About 2-1/2 months after the birth of my daughter my life was becoming increasingly more difficult. I was just not feeling myself again. My symptoms had started to increase. I was unable to fall asleep due to racing thoughts and anxiety. Anything from what I had to do the next day to what if the baby stops breathing during the night. I remember just lying there listening to the baby monitor for her to make a noise to put my mind at ease and telling myself after I hear her make one more sound I can then fall asleep, what a vicious cycle that was. I had a hard time staying on a task, sitting still, and was unable to concentrate on any one thing. I had racing thoughts and my irritability was off the charts. Usually the irritability was taken out on my husband and I would usually end up crying every evening. Severe irritability was one of my biggest symptoms and seemed to peak in the evening. I felt at times like I was losing control and was scared that I would lose total control and never find my way back to myself. I feared that I could not handle being a mom and that my daughter would be better off with anyone other than me. At this point I was in my deepest depths of despair. I was scared, felt alone, and didn’t know how to communicate such scary thoughts to anyone. But for some reason, I picked up the phone and called my counselor.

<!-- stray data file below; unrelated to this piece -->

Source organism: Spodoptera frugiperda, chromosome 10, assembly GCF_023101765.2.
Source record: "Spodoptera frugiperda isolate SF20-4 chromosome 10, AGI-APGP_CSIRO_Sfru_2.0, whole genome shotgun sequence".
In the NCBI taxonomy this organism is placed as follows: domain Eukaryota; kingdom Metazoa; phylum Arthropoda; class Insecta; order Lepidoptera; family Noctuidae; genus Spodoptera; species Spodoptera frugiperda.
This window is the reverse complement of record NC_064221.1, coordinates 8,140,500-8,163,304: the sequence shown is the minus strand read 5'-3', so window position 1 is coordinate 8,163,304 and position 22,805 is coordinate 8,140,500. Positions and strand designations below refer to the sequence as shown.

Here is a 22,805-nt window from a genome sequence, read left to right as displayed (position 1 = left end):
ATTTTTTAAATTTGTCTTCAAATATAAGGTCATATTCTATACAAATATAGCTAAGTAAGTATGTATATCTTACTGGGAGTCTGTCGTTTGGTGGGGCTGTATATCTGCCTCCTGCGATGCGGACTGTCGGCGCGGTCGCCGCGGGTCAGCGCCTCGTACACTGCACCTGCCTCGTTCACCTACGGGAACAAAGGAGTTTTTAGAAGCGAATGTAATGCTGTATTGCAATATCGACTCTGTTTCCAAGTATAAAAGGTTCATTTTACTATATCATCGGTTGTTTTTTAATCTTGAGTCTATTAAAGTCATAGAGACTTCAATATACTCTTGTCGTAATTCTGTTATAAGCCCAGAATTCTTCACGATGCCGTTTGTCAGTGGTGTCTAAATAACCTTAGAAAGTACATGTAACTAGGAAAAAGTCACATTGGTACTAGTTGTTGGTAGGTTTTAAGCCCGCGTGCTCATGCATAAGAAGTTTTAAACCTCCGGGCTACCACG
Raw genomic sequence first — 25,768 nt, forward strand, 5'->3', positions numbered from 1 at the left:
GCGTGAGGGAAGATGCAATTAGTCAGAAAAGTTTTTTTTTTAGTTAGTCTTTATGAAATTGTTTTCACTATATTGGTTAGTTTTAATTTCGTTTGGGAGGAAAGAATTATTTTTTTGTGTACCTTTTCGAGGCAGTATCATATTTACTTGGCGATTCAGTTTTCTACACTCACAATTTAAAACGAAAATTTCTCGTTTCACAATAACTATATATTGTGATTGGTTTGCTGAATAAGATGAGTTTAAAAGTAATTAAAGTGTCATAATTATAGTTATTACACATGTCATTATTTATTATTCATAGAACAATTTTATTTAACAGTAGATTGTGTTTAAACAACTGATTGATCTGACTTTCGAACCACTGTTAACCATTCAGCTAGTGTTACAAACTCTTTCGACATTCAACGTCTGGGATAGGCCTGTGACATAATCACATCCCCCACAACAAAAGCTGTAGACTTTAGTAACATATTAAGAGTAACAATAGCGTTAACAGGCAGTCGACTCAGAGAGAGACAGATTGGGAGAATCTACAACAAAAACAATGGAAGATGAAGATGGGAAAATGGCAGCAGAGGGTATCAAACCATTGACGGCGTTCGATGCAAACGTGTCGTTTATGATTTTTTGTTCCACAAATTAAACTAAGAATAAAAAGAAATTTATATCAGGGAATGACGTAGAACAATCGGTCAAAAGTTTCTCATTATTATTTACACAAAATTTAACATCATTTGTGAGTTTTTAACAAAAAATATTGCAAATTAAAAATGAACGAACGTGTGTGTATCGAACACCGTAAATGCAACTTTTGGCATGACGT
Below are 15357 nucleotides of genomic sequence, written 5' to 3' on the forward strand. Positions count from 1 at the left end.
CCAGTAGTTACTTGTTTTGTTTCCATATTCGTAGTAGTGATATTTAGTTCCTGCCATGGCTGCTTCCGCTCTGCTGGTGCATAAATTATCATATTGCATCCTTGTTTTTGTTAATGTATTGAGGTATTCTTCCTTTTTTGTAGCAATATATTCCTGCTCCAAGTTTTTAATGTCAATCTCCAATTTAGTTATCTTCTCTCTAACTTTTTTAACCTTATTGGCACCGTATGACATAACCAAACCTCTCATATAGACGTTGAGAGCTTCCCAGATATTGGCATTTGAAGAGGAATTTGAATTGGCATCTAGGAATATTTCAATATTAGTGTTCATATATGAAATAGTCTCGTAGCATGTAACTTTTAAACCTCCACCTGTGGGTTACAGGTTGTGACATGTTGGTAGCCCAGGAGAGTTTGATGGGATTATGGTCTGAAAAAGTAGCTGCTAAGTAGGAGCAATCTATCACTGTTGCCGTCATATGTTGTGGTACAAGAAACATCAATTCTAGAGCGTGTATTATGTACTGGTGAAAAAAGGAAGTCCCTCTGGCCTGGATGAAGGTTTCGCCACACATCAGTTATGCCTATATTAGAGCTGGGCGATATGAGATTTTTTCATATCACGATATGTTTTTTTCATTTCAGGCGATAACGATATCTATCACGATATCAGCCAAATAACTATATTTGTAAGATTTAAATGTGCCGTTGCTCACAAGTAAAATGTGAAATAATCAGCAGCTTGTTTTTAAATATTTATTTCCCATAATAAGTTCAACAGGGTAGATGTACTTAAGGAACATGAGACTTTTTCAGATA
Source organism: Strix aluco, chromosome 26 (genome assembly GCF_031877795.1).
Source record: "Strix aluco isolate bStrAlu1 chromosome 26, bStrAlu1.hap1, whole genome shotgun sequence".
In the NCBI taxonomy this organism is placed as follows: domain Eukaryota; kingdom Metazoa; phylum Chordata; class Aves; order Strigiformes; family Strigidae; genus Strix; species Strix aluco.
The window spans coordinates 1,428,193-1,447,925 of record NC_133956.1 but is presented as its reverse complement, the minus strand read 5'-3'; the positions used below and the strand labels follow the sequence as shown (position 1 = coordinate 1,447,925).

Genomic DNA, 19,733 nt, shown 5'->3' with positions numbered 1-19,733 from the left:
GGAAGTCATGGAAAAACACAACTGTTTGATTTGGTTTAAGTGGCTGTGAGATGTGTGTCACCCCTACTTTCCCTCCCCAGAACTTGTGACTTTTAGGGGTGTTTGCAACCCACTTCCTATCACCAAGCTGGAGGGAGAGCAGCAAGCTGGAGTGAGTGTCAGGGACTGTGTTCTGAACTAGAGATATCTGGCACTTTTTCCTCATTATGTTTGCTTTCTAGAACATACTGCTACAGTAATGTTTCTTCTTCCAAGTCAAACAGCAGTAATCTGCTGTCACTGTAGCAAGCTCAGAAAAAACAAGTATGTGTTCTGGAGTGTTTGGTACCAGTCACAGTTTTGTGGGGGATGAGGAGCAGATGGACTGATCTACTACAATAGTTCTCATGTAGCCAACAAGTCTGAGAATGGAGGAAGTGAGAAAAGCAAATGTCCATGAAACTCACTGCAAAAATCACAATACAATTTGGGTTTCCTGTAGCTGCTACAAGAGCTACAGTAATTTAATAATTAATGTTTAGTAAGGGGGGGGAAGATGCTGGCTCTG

My counselor and I decided that I and my medication needed to be more closely monitored and she referred me to a facility and program that she helped start. It is called the Mother Baby Program at Pine Rest Christian Mental Health Services. The program was a daytime only program and I was allowed to bring my daughter with me. It was there that I learned many coping strategies to help deal with what I was experiencing and ways to help manage my symptoms. This program was life changing to say the least. They had a nursery right next door to the room where we met and it gave me permission to work on myself. That gift of working on me is what allowed me to be a better mom to my daughter. It was a much needed break that also helped me feel recharged. I stayed in the program for 4 days and was sent home with so many new tools to help me cope with what I was going through.
For the next 8 months I had many ups and downs, but had a better understanding on how to handle them. Things were far from perfect, but I was doing what I needed to do to get better. Seeing my psychiatrist and counselor on a regular basis, I joined a postpartum adjustment group at the local hospital and sought out family and friends for help and support. Reaching out to family and friends was one of the hardest things I had to do, but in the end it was one of the biggest helps for me personally. I also found Postpartum Progress. They had a website where moms could talk to one another about what they were experiencing and could get questions answered. It was so amazing the support I found from the articles, blogs, and facebook pages of Postpartum Progress. I realized that I was truly not alone in this and that I would get better.